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Arkansas's Clean Indoor Air Act on target 

Press Release

Arkansas Department of Health & Human Services



June 27, 2006, Little Rock, AR: U.S. Surgeon General Richard H. Carmona today issued a comprehensive scientific report which concludes that there is no risk-free level of exposure to secondhand smoke. Non-smokers exposed to secondhand smoke at home or work increase their risk of developing heart disease by 25 to 30 percent and lung cancer by 20 to 30 percent. The finding is of major public health concern due to the fact that nearly half of all non-smoking Americans are still regularly exposed to secondhand smoke.
The report, The Health Consequences of Involuntary Exposure to Tobacco Smoke, finds that even brief secondhand smoke exposure can cause immediate harm. The report states the only way to protect non-smokers from the dangerous chemicals in secondhand smoke is to eliminate smoking indoors.
“The report is a crucial warning sign to non-smokers and smokers alike,” Health and Human Services Secretary Michael Leavitt said. “Smoking can sicken and kill, and even people who do not smoke can be harmed by smoke from those who do.”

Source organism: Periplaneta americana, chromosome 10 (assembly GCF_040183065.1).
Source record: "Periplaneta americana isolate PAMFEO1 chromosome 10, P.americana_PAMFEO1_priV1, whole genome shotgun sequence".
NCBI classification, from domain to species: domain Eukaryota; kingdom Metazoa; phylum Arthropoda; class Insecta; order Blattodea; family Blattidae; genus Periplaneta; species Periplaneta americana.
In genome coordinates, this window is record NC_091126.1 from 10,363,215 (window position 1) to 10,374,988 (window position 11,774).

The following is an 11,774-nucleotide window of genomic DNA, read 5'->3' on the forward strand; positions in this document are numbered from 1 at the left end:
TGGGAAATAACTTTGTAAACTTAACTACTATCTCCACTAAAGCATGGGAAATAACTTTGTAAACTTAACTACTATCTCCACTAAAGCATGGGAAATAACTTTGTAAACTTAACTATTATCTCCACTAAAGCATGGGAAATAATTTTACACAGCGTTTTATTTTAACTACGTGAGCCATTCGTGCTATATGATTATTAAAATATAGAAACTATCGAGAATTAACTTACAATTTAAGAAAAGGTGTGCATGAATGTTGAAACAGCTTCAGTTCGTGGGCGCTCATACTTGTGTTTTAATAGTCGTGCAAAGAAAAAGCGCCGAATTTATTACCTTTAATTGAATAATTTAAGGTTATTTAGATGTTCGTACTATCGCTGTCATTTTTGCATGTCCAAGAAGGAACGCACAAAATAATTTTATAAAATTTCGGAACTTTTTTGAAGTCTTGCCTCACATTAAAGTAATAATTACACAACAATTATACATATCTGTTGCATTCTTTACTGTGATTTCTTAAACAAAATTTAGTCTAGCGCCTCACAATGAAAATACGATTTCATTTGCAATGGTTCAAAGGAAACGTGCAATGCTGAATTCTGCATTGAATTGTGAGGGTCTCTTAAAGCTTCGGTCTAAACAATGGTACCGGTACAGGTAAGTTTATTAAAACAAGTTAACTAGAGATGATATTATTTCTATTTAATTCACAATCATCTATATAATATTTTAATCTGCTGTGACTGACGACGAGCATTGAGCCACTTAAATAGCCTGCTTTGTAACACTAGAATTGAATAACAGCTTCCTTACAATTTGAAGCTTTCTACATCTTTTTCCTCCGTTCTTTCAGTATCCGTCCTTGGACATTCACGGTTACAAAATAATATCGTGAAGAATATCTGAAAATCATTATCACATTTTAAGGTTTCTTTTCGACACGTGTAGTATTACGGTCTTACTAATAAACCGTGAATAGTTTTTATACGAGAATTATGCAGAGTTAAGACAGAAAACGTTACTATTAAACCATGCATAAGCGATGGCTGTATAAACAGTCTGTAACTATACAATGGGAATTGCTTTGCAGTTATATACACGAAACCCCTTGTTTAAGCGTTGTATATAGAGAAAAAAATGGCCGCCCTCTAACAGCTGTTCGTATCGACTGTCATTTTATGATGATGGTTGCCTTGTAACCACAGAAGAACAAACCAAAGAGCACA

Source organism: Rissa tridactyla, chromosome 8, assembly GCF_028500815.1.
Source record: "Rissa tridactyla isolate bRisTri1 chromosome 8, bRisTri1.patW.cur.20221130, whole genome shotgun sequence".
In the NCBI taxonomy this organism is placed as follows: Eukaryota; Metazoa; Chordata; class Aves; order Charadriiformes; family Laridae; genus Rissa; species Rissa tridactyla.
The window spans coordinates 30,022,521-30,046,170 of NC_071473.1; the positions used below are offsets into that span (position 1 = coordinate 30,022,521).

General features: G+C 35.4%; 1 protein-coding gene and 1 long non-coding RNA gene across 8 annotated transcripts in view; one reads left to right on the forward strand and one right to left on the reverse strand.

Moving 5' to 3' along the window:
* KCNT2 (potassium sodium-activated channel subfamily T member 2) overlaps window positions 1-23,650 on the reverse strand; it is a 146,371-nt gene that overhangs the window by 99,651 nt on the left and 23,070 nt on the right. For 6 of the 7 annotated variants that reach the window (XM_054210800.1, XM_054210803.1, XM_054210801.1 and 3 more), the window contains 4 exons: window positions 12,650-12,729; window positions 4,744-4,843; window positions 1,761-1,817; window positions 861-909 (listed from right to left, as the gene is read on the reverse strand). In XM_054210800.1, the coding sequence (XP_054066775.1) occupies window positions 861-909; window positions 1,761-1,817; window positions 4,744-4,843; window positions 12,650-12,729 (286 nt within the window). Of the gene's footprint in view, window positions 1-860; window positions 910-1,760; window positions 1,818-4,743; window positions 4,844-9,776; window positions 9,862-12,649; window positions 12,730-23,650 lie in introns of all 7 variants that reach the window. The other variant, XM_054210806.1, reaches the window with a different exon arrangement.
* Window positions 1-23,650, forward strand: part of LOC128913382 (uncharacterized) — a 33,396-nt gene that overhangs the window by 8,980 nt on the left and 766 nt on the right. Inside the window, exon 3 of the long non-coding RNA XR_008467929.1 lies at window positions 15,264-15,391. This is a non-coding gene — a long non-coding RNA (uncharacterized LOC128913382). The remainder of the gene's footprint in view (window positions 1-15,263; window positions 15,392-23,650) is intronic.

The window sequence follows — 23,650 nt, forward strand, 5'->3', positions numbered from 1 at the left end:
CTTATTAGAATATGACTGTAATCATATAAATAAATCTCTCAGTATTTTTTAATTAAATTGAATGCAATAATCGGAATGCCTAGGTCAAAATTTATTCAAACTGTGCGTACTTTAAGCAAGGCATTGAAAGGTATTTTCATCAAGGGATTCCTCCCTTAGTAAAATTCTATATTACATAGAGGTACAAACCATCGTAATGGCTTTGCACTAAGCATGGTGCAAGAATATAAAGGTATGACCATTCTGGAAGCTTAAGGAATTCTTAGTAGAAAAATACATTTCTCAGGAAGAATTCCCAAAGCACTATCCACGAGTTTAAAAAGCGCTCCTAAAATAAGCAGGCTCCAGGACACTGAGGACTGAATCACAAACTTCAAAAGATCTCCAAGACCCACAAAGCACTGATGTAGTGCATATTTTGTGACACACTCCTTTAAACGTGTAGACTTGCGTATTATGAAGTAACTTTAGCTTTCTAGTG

Although the report was released June 27, Arkansas leaders have long known there’s no safe level of secondhand smoke. In an effort to better protect the health of Arkansans, legislators voted to approve the Clean Indoor Air Act in April. The Clean Indoor Air Act will take effect on July 21, making it illegal to smoke in enclosed workplaces and public places. Not only will the law restrict indoor smoking, but it will also protect Arkansans from the dangers of secondhand smoke.
“This report verifies what we’ve been saying all along; there are serious and deadly consequences of secondhand smoke,” said Governor Mike Huckabee. “The Surgeon General has made it clear that secondhand smoke is not just an annoyance; it’s a health hazard, especially for children. In less than a month, the Clean Indoor Air Act will take effect in Arkansas, enabling us to protect those who choose not to smoke from the dangers of secondhand smoke. I’m very proud that Arkansas has already acted to protect our citizens with the Clean Air Act even in advance of this ground-breaking report.”

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